Ohio Gadfly Daily

Reviews a research brief attempting to identify "brain hubs" in Ohio.

Review of recent study attempting to connect quality pre-K program ratings to quality outcomes for children.

High-ability low-income students could get lost in the shuffle in Columbus

Fordham's new Vice President for Ohio Policy and Advocacy pens his inaugural address

The downsizing of urban districts presents an opportunity for change in Ohio's Big 8.

In a prior post, I looked at the relationship between the Buckeye State’s value-added index scores and the state’s measure of poverty. Value-added scores are Ohio’s estimate, using a statistical method, of a school’s contribution to their students’ learning over the course of a school year. In this post, I examine the relationship between a school’s racial composition and its value-added score.

First, by selecting race as a variable that may influence school-level impacts on education, I’m not implying that kids of an African descent versus European versus Hispanic versus Asian have any inherent advantage. However, race (specifically, a school’s percentage of black students) could capture the impact of many untracked variables in the state’s education data, including the following factors:

  • In Ohio, 74 percent of black children come from a single-parent family compared to 28 percent of white children;
  • 58 percent of Ohio’s black children live in families where no parent has a full-time, year-round job, compared to just 27 percent of white children;
  • 50 percent of Ohio’s black children come from families living below the federal poverty level ($23,000 per year for a family of four), compared to 17 percent of white children;
  • 43 percent of black males (national data) have seen someone shot by age 18.

These bleak statistics surely factor into the lower achievement scores for black vis-à-vis white children. (To see the racial achievement gap in Ohio, see figures 3.5 and 3.6 in our 2012-13 Report Card analysis.)

But, does the racial composition of a school, as a percentage of black students, factor into a school’s value-added score?[1] In other words, does race make a difference with respect to whether a school can impact student learning? Chart 1 shows the relationship, showing the “gain index...

Terry Ryan
President

Former Fordham Vice President Terry Ryan discusses the real story of the charter movement in Ohio and beyond.

Recent blogs by William Phillis of the Ohio Coalition for Equity and Adequacy of School Funding (posted on Diane Ravitch’s website) and Join the Future highlight the academic woes of some of Ohio’s charter schools. Phillis writes: “The Department of Education’s ranking of schools and districts reveals that 83 out of the bottom 84 schools are charter schools.” Join the Future exclaims “Out of the bottom 200 districts, just 21 are traditional public schools, the remaining 179 are charter schools!”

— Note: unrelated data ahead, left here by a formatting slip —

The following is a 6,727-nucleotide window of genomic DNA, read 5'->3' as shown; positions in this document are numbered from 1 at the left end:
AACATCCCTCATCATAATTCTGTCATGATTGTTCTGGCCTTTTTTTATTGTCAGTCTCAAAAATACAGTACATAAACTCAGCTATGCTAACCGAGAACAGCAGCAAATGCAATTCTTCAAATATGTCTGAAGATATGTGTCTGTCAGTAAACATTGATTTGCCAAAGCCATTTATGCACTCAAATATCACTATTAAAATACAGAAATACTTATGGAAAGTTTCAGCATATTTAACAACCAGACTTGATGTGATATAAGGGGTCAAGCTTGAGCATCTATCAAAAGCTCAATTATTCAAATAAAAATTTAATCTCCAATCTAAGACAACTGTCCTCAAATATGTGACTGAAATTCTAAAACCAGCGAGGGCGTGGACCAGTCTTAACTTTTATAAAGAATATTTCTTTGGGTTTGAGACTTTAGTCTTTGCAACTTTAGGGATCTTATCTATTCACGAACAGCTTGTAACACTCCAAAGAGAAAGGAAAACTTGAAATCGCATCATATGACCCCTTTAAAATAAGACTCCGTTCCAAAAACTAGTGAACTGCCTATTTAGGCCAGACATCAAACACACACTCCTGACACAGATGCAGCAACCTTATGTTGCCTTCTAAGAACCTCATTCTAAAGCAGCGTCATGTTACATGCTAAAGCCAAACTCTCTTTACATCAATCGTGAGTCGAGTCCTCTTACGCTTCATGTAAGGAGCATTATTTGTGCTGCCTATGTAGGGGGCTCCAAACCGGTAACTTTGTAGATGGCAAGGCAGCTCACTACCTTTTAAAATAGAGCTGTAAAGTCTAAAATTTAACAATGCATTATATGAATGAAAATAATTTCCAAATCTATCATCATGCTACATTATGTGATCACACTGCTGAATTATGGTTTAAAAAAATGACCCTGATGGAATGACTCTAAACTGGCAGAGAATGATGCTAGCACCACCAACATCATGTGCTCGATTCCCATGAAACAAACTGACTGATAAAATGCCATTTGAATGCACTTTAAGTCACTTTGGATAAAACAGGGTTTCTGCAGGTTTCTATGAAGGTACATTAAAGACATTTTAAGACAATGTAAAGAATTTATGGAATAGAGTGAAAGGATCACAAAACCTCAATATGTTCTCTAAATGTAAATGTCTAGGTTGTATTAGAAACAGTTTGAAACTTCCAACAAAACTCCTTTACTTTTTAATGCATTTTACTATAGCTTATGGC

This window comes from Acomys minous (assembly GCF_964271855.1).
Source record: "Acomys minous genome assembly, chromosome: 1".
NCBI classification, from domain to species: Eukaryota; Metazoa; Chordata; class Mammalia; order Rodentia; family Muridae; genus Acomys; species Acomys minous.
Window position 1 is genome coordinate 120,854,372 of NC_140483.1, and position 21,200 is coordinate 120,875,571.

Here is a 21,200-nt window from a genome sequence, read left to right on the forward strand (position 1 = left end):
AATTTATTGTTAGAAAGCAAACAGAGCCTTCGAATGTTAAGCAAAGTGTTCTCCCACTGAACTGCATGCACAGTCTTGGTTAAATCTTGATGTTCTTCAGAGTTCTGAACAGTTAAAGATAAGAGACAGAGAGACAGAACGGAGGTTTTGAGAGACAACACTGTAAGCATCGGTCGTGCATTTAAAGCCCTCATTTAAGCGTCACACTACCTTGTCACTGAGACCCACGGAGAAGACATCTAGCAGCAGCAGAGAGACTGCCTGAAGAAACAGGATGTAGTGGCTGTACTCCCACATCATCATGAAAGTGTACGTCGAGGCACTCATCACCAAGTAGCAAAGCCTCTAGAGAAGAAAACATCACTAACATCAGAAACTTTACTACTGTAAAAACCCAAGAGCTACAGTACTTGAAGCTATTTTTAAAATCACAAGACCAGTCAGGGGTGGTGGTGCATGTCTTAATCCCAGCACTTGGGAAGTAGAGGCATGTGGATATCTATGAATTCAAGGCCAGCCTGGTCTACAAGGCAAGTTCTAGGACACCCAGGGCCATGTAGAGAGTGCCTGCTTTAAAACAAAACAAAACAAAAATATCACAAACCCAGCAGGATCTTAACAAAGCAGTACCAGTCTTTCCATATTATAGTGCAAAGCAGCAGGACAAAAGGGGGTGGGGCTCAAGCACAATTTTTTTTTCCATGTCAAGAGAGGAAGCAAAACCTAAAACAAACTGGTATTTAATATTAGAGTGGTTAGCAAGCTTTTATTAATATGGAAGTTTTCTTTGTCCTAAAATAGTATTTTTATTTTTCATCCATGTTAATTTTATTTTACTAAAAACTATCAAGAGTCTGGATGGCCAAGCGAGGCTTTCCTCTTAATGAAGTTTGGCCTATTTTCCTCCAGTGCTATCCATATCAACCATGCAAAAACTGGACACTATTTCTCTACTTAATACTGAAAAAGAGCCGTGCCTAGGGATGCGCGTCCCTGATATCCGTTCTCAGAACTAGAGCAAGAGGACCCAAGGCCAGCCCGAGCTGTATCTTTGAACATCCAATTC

Both authors make spurious comparisons that ought to be dismissed. Both make the mistake of comparing the performance index scores of charter schools to school districts. To compare charters to school districts fails to account for the disproportionate number of disadvantaged students that charters serve. In 2011-12, Ohio charter schools on average enrolled 79 percent economically disadvantaged (ED) and 61 percent African American students.[1] Meanwhile, the statewide average was 46 percent ED and 16 percent African American. So long as the “achievement gaps” persist between race and income groups, is it fair to compare charter school performance with all statewide school districts? And do statistics about the worst-performing charter schools, in comparison with school districts, tell us anything beyond the fact that many charters struggle to narrow achievement gaps?

Taking a building-level view, rather than comparing charter schools to school districts, is a better comparison of charter and district performance. For, at a building-level, we gain a clearer picture of how charter schools do in comparison to schools that serve similar students.[2] When we do this, we discover many district and charter schools lining the bottom of the performance barrel; in fact, there are more district schools than charter. At a school building level, 139 of the bottom 200...

Ohio's mediocre ACT, NAEP, and remediation rate data are reasons enough to support the Common Core

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